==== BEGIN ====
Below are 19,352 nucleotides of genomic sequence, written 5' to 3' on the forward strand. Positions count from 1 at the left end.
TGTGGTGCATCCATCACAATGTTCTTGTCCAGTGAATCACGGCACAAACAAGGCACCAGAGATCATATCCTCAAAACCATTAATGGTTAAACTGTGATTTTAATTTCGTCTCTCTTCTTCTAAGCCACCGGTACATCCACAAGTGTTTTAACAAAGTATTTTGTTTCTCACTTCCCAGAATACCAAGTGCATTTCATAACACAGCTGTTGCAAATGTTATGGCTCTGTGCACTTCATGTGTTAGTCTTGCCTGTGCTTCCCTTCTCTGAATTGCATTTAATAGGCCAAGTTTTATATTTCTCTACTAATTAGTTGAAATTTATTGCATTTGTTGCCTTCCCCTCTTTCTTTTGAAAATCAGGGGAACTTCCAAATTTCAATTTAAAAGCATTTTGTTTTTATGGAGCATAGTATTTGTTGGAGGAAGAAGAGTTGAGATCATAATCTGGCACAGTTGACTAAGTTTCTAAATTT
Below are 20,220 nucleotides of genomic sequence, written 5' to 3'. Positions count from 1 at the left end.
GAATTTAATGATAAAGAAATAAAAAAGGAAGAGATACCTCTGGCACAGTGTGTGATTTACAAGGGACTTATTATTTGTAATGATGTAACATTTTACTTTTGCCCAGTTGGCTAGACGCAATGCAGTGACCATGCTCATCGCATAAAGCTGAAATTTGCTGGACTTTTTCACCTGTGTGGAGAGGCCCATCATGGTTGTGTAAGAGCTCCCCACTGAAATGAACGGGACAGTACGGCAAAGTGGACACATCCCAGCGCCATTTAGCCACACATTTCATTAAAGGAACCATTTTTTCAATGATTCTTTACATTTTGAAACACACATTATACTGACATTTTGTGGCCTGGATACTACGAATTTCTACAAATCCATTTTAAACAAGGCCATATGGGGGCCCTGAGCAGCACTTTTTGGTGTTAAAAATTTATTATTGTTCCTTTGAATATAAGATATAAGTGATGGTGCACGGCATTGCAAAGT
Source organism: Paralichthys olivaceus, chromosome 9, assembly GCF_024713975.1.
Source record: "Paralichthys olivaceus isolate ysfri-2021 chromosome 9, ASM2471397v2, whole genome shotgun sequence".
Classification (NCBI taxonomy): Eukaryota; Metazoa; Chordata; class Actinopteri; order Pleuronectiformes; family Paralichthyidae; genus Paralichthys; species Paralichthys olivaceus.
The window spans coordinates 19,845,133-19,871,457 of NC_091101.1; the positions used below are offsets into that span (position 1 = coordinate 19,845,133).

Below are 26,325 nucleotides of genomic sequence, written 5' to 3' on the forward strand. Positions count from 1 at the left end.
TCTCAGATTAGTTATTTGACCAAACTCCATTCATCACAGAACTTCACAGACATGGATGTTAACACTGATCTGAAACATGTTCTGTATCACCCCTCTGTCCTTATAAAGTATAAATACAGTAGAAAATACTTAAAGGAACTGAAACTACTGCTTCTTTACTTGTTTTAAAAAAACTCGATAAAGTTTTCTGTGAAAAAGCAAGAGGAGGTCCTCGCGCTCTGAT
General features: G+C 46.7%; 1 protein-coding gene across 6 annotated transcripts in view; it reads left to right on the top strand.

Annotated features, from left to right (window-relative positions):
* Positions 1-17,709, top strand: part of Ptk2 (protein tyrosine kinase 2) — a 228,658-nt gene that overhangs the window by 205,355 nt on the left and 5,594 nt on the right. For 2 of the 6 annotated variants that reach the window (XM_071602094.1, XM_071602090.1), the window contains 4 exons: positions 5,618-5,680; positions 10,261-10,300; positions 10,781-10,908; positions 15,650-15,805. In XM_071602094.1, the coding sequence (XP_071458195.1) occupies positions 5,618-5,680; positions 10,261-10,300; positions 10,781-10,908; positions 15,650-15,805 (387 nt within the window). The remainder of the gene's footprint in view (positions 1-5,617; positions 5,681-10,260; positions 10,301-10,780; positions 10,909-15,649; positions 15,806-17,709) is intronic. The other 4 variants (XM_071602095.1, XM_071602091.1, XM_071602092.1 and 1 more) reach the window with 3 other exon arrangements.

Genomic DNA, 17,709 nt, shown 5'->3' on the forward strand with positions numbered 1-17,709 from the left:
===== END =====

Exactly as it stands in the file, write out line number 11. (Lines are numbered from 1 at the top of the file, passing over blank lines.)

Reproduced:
General features: G+C 46.7%; 1 protein-coding gene across 6 annotated transcripts in view; it reads left to right on the top strand.